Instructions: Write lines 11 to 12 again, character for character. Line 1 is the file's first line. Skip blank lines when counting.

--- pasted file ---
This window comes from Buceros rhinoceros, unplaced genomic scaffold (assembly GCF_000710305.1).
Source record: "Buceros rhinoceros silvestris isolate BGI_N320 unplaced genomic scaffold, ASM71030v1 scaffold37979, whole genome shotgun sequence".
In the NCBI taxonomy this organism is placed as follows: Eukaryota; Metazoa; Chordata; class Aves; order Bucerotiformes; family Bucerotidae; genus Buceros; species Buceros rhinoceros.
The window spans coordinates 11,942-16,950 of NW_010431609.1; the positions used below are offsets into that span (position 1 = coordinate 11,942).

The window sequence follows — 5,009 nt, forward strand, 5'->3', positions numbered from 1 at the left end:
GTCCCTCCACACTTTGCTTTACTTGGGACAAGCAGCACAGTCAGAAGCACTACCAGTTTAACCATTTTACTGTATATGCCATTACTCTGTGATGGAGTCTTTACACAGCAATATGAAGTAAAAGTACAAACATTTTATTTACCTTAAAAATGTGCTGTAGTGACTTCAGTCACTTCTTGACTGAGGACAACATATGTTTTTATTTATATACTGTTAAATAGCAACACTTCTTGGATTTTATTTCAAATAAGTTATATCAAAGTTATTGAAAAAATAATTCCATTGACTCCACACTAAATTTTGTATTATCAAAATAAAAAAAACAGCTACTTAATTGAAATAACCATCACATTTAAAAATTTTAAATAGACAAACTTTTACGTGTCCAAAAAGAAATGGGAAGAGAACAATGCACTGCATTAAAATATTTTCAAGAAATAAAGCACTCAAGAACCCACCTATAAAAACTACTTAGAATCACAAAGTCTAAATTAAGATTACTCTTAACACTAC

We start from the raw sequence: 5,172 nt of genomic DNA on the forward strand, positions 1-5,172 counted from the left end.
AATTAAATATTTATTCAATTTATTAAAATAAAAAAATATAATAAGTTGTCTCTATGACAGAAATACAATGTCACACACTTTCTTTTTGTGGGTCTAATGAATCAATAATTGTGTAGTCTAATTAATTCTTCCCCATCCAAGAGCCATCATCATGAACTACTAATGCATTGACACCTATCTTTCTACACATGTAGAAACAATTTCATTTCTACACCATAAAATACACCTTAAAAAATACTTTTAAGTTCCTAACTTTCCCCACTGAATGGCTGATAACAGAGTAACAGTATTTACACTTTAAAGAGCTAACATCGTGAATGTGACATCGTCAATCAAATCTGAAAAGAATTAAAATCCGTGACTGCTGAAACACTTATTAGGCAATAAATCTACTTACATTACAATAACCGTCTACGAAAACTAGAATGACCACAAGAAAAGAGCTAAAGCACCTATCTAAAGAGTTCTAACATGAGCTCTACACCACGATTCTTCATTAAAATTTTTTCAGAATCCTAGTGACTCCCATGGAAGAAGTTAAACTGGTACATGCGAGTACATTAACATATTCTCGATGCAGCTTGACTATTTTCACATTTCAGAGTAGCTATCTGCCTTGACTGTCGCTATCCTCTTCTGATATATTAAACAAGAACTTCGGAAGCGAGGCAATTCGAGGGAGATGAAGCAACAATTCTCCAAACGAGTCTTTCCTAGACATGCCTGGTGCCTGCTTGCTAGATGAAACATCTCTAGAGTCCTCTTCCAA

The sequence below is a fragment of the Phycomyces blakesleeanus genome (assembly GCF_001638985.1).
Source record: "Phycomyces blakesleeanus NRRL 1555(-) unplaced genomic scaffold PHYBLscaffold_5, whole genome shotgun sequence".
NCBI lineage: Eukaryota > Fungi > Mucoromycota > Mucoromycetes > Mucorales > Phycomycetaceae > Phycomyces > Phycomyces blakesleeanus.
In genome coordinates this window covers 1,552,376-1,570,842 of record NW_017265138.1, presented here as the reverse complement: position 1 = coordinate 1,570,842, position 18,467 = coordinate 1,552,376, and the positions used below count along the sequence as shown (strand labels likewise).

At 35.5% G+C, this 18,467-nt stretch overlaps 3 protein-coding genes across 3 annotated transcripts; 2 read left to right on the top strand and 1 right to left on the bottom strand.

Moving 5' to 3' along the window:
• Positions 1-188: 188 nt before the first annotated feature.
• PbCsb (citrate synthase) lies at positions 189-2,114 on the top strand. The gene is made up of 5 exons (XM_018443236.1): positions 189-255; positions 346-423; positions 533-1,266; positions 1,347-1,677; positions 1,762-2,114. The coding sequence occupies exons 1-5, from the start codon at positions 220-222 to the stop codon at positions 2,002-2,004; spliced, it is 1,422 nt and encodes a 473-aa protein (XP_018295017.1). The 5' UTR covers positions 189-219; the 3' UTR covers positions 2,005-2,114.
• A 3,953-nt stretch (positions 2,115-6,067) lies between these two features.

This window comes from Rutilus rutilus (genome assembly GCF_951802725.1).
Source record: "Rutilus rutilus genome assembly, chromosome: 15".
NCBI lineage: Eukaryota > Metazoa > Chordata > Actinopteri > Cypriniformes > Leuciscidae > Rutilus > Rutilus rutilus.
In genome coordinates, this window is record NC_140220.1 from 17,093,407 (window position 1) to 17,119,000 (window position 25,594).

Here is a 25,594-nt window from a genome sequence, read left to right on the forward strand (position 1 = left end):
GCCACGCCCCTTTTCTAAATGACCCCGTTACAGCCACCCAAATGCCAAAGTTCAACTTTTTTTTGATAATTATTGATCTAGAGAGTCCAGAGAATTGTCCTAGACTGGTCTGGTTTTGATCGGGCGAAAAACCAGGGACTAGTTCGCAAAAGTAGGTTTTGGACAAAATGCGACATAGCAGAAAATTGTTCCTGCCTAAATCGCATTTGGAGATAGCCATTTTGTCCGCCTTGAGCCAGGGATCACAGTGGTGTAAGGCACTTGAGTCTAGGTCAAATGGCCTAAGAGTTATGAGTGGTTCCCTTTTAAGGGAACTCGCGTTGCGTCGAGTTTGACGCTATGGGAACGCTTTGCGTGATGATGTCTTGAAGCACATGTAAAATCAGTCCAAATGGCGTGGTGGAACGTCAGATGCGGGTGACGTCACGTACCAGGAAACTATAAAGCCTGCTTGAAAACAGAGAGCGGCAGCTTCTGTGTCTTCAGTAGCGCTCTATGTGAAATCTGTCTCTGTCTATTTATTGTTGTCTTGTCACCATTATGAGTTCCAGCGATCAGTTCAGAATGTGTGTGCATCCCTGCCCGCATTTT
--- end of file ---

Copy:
NCBI lineage: Eukaryota > Fungi > Mucoromycota > Mucoromycetes > Mucorales > Phycomycetaceae > Phycomyces > Phycomyces blakesleeanus.
In genome coordinates this window covers 1,552,376-1,570,842 of record NW_017265138.1, presented here as the reverse complement: position 1 = coordinate 1,570,842, position 18,467 = coordinate 1,552,376, and the positions used below count along the sequence as shown (strand labels likewise).